The Chile Guajillo – One of the Most Popular Chiles in Mexico
Guajillo chiles [pronounced gwa-HEE-yo] are dried chiles used throughout Mexico as a base for rich salsas and sauces. They add a complex fruity flavor with little burn. Cooks will add other chiles such as the chile de árbol to bring up the heat in a dish.
How to Choose
Choose guajillos that have smooth, shiny skin and are still pliable which indicates freshness.
Older guajillos look dusty and a bit wrinkled and will crack when bent. They can still be used but their flavor has faded and your salsa won’t be as rich.
Your best bet for finding fresh chiles is at a market that caters to Mexican shoppers. The turnover will be much greater ensuring you will always find a fresh supply and fresh counts with chiles.
How to Use Guajillo Chiles
Rinse the chiles under running water to remove any dust and debris then pat dry. Remove the stems. Split the chiles down the side and remove the seeds and veins.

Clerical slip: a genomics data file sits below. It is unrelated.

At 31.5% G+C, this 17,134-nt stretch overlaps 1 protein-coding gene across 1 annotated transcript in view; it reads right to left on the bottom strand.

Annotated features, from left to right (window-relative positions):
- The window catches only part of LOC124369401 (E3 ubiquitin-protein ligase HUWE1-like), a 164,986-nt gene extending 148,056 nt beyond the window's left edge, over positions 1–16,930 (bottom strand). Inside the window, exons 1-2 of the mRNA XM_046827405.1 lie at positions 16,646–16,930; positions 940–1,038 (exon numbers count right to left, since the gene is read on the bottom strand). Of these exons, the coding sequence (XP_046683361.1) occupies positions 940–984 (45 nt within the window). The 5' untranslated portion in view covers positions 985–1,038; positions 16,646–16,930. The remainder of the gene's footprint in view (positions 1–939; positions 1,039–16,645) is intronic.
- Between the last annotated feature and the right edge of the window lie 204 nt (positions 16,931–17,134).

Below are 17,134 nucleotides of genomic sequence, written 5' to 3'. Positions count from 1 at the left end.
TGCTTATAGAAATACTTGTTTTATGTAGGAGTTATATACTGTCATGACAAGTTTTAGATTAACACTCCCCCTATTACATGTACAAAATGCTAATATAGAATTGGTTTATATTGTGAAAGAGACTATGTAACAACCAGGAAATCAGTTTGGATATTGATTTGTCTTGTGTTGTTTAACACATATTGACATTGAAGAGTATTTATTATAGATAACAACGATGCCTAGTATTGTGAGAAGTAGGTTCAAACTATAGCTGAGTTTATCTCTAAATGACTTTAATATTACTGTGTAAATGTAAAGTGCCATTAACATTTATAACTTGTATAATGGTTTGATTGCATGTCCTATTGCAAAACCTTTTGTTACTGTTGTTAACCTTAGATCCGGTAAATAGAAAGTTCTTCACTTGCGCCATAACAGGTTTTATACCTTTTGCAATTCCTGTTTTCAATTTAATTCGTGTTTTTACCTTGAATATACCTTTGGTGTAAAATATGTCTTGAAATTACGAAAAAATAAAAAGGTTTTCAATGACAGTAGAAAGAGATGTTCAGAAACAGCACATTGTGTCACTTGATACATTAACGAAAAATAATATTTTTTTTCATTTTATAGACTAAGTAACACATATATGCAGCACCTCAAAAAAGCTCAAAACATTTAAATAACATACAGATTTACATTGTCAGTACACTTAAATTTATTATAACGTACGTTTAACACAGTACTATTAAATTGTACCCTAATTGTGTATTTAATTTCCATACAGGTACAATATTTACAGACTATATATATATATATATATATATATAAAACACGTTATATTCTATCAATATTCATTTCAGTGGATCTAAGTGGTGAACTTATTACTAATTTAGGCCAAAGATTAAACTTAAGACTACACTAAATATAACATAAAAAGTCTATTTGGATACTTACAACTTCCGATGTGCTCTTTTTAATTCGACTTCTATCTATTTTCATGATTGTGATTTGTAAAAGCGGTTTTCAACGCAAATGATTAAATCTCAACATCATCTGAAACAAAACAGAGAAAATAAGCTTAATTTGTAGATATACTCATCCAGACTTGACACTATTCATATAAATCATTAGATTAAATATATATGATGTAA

For most dishes prepared with guajillos, you generally use them toasted which brings out the richness of the chile and adds a slight hint of smoke and complexity.
To toast them, heat a pan to medium-hot. Place the chiles the pan and toast them for about 20 to 30 seconds per side until they start to become fragrant. Do not let them burn or they will develop an acrid taste. Once they are toasted, they are ready to be used in any recipe that calls for them.
In a few dishes such as Enchiladas Portales Style in San Miguel de Allende, the guajillo chiles are used without toasting giving the dish a lighter fresher taste.
In Mexico, the guajillo chile is called the chile guajillo. In the state of Guanajuato, it is also called the chile cascabel ancho. In the U.S. it is commonly called the guajillo chili and sometimes the guajillo pepper.